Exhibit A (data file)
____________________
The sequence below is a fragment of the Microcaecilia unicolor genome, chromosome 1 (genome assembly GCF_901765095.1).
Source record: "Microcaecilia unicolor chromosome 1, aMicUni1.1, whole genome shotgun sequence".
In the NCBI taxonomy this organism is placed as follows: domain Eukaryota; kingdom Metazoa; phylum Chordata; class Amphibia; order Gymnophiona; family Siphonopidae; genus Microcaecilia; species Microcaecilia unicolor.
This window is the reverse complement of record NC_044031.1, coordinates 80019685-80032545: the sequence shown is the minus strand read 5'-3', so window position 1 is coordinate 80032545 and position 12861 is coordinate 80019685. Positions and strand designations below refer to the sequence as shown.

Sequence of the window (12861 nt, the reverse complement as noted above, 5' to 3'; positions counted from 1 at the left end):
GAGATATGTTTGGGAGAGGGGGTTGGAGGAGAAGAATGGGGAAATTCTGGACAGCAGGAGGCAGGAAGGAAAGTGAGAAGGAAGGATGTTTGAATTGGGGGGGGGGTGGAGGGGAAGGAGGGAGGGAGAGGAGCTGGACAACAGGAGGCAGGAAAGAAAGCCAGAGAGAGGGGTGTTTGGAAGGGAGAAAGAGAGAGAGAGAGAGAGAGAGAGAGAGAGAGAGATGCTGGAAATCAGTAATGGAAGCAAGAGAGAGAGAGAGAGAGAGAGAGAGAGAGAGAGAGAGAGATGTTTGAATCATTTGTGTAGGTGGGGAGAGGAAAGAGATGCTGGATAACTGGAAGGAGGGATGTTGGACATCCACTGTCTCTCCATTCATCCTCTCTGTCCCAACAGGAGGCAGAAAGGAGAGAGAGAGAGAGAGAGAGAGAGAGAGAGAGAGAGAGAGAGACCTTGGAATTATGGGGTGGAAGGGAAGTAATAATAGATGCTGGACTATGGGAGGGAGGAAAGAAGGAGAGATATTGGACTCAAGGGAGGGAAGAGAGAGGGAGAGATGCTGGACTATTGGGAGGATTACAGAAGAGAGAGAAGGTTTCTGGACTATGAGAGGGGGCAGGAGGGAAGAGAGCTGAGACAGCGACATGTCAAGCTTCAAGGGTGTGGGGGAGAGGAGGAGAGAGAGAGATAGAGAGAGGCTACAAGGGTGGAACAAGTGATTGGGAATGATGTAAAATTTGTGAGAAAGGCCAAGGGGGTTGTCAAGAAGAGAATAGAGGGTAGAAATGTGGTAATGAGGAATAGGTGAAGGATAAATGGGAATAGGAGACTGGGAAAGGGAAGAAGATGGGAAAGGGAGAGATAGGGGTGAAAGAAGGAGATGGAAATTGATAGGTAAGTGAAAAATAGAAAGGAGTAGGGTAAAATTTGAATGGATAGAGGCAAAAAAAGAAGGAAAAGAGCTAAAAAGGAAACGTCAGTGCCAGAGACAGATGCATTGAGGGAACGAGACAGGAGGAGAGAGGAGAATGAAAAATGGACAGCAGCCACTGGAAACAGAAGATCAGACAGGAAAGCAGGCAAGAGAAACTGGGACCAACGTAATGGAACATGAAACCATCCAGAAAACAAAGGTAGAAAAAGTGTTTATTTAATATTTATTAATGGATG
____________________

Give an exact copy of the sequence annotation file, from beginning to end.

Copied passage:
The sequence below is a fragment of the Microcaecilia unicolor genome, chromosome 1 (genome assembly GCF_901765095.1).
Source record: "Microcaecilia unicolor chromosome 1, aMicUni1.1, whole genome shotgun sequence".
In the NCBI taxonomy this organism is placed as follows: domain Eukaryota; kingdom Metazoa; phylum Chordata; class Amphibia; order Gymnophiona; family Siphonopidae; genus Microcaecilia; species Microcaecilia unicolor.
This window is the reverse complement of record NC_044031.1, coordinates 80019685-80032545: the sequence shown is the minus strand read 5'-3', so window position 1 is coordinate 80032545 and position 12861 is coordinate 80019685. Positions and strand designations below refer to the sequence as shown.

Sequence of the window (12861 nt, the reverse complement as noted above, 5' to 3'; positions counted from 1 at the left end):
GAGATATGTTTGGGAGAGGGGGTTGGAGGAGAAGAATGGGGAAATTCTGGACAGCAGGAGGCAGGAAGGAAAGTGAGAAGGAAGGATGTTTGAATTGGGGGGGGGGTGGAGGGGAAGGAGGGAGGGAGAGGAGCTGGACAACAGGAGGCAGGAAAGAAAGCCAGAGAGAGGGGTGTTTGGAAGGGAGAAAGAGAGAGAGAGAGAGAGAGAGAGAGAGAGAGAGATGCTGGAAATCAGTAATGGAAGCAAGAGAGAGAGAGAGAGAGAGAGAGAGAGAGAGAGAGAGAGATGTTTGAATCATTTGTGTAGGTGGGGAGAGGAAAGAGATGCTGGATAACTGGAAGGAGGGATGTTGGACATCCACTGTCTCTCCATTCATCCTCTCTGTCCCAACAGGAGGCAGAAAGGAGAGAGAGAGAGAGAGAGAGAGAGAGAGAGAGAGAGAGAGAGACCTTGGAATTATGGGGTGGAAGGGAAGTAATAATAGATGCTGGACTATGGGAGGGAGGAAAGAAGGAGAGATATTGGACTCAAGGGAGGGAAGAGAGAGGGAGAGATGCTGGACTATTGGGAGGATTACAGAAGAGAGAGAAGGTTTCTGGACTATGAGAGGGGGCAGGAGGGAAGAGAGCTGAGACAGCGACATGTCAAGCTTCAAGGGTGTGGGGGAGAGGAGGAGAGAGAGAGATAGAGAGAGGCTACAAGGGTGGAACAAGTGATTGGGAATGATGTAAAATTTGTGAGAAAGGCCAAGGGGGTTGTCAAGAAGAGAATAGAGGGTAGAAATGTGGTAATGAGGAATAGGTGAAGGATAAATGGGAATAGGAGACTGGGAAAGGGAAGAAGATGGGAAAGGGAGAGATAGGGGTGAAAGAAGGAGATGGAAATTGATAGGTAAGTGAAAAATAGAAAGGAGTAGGGTAAAATTTGAATGGATAGAGGCAAAAAAAGAAGGAAAAGAGCTAAAAAGGAAACGTCAGTGCCAGAGACAGATGCATTGAGGGAACGAGACAGGAGGAGAGAGGAGAATGAAAAATGGACAGCAGCCACTGGAAACAGAAGATCAGACAGGAAAGCAGGCAAGAGAAACTGGGACCAACGTAATGGAACATGAAACCATCCAGAAAACAAAGGTAGAAAAAGTGTTTATTTAATATTTATTAATGGATG